The Ethics of Obtaining Supervision or Switching Supervisors

 

Debra Crown, LPC-S, LCDC

www.Dallas-LPC-Supervision.com

 

Ending your graduate student years and stepping into a professional setting is a major life change.  And, with any major life change, it can be confusing and awkward.  You are probably concerned with the pressure to make ends meet, and may be tempted to go for the cheapest possible supervision in order to get the requirements met.  The problem with that is that the cheapest isn’t always in your best interest. 

Actually, that should be the secondary consideration.  First and foremost you need to gain the best

possible experience you can while you are in supervision.  It is the most pure mentorship you will

ever get.  Your site supervisor must adhere to company policy, look at the organization as a whole

and how you fit in and other considerations. Your personal supervisor is there to build you up,

boost your skills, help you deal with the stress involve, help hone your skills, and accompany you

as you go from fresh from grad school to full professional. This is one of the reasons I recommend

getting separate supervision from your place of employment.  It creates a safe atmosphere to

discuss all aspects of your internship experience.

 

All of that being said, the most important step you can take toward your professional goals is to obtain the best supervisor that is both a match for your personality and for the skills you want to learn.  Some post-grad students are very sure they want to pursue one type of therapy or client-population.  They should pursue a supervisor who best matches this interest.  I would suggest that during supervision other methods of therapy as an adjunct. Other post grad students are not as sure.  Seek a therapist who is well versed in a number of

evidence-based therapies. 

 

At the outset you should earnestly seek the best possible supervisor and employment site.  I encourage you to keep both for the duration of your provisional license period. This builds a reputation of reliability.  However, there are occasion when a change is necessary.  If that occurs you must submit a Texas State Board of Examiners of Licensed Professional Counselors

“Change Request.”  The form applies for either change of employment site or change of supervisor.  The form must have your supervisor’s signature on it.  It creates chaos and delay if you attempt to do this without the proper steps. 

 

If you need to make a change of supervisors, my advice to you is:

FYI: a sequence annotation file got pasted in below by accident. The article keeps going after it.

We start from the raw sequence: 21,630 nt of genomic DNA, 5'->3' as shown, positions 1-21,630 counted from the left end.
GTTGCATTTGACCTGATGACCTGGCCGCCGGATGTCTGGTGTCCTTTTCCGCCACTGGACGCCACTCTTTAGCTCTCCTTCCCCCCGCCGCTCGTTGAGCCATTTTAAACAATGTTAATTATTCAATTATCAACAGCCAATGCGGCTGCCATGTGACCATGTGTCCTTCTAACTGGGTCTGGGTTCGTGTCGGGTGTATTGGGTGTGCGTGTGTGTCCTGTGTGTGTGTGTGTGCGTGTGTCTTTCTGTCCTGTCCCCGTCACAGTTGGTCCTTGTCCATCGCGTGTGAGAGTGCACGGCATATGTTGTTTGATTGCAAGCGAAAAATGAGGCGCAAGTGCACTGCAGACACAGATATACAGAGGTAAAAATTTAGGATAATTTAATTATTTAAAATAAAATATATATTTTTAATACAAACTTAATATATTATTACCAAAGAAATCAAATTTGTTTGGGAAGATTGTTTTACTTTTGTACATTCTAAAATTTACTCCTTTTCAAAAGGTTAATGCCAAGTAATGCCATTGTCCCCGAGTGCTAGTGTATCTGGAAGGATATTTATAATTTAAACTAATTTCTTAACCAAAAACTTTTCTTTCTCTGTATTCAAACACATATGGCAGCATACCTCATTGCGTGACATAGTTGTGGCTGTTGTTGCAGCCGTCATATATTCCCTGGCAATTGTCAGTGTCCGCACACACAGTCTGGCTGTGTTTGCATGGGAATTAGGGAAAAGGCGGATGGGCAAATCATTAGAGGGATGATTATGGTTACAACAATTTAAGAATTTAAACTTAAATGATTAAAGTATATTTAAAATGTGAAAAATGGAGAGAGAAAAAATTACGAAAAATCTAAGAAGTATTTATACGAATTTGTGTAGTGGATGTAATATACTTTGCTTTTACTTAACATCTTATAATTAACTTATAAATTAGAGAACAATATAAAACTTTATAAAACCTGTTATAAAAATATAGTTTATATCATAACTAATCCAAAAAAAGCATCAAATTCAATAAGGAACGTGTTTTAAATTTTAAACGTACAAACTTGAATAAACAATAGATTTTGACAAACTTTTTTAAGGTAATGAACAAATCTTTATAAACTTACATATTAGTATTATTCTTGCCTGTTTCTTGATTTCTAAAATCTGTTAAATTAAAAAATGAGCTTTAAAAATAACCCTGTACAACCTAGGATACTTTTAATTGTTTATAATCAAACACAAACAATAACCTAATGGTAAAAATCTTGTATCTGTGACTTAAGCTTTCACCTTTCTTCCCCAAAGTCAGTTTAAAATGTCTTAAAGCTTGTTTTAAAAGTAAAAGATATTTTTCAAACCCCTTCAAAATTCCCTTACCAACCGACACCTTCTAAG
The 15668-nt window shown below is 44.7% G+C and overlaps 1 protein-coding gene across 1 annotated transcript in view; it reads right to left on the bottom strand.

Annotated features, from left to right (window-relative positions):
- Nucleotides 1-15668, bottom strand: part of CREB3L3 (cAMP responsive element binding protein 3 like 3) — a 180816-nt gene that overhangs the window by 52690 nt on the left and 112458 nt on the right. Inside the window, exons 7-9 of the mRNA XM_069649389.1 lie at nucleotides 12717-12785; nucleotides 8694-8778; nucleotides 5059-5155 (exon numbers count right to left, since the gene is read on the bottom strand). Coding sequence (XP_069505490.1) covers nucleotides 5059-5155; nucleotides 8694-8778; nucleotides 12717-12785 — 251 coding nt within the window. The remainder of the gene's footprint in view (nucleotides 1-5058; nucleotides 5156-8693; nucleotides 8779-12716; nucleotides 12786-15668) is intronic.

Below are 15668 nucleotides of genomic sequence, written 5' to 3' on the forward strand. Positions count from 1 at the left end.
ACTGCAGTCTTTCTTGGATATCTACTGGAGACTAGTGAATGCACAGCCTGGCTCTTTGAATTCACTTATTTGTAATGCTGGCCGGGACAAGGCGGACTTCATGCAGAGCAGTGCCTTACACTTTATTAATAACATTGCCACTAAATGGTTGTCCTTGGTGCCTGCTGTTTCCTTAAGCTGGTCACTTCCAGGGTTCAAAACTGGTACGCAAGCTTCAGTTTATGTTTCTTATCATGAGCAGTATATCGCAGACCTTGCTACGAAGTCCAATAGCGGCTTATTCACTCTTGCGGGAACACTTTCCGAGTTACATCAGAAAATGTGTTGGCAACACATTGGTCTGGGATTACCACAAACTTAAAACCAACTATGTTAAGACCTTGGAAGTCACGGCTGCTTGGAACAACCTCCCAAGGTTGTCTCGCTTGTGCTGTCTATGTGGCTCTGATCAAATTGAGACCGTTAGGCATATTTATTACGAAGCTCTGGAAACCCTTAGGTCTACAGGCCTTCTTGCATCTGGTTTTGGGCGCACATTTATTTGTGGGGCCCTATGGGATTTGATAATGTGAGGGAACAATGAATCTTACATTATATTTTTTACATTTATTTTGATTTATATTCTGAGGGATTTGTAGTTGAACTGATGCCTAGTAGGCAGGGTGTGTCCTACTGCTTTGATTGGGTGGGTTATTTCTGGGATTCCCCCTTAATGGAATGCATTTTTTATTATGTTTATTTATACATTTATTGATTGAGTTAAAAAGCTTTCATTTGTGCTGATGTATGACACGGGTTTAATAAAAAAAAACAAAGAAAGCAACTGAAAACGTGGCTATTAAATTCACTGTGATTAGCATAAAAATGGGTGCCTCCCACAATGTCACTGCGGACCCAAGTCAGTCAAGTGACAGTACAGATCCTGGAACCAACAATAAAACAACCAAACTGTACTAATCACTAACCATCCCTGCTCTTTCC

• Discuss your concerns with your supervisor first.  Give your supervisor every opportunity to fully address your issue(s). Just as the Supervisor would seek remediation if for some reasons he or she has concerns about your candidacy for full licensure, so you should also give careful consideration before breaking-off this relationship.

  • Start the relationship earnestly.  Do not get “just any” supervisor to sign a Supervision Agreement Form with the intent of switching to a “better one” or “cheaper one” later.   That starts you off on a bad foot with your LPC Supervisor and with your Employer (Site Supervisor).  It doesn’t look professional and creates reasonable doubt about your personal ethical standards. Though you don’t know many people in the professional community—they know each other, as you build your professional experience you will soon learn that the community gets smaller and smaller as you practice. That is, your reputation will precede you as you gain more experience.  Make sure your reputation is sterling!

  • If it becomes very apparent that you should end the supervisory relationship advise your supervisor of your intent.  If you’ve signed a contract review the stipulations for termination of the relationship.  Negotiate how and when the steps to make the change will take place. 

  • Send the form “Intern Supervisor/Site Change Request” to the LPC board.

  • As with all professional relationships end things in the most respectful manner possible.

 

One last thought…

Some reasons a person might seek to terminate the supervisory relationship:

  • Moving to another city in Texas.  Certainly a move out of state will necessitate supervision termination as your supervisor is only licensed in Texas.

  • You changed employment sites and they typically do in-site supervision.

  • You’ve made a major change in therapeutic interest and your supervisor is not experienced in that type of therapeutic method or population. For instance you’ve been working with serious mental illness adults and have switched interest to working with very young children.  Prior to making this kind of change that would be an excellent topic in supervision.  Let your supervisor help you make that kind of decision and transition

______________________________________ Debra M. Crown, LPC-S, LCDC (c) ______________________________

___________________________Please seek permission to replicate this article in any form. __________________

© 2015 by Trademark.
Intellectual property of D. Crown, LPC-S

Debra Crown LPC-S

Licensed Professional Counselor-Supervisior

Plano, Texas 75093

www.ThriveClinical.com

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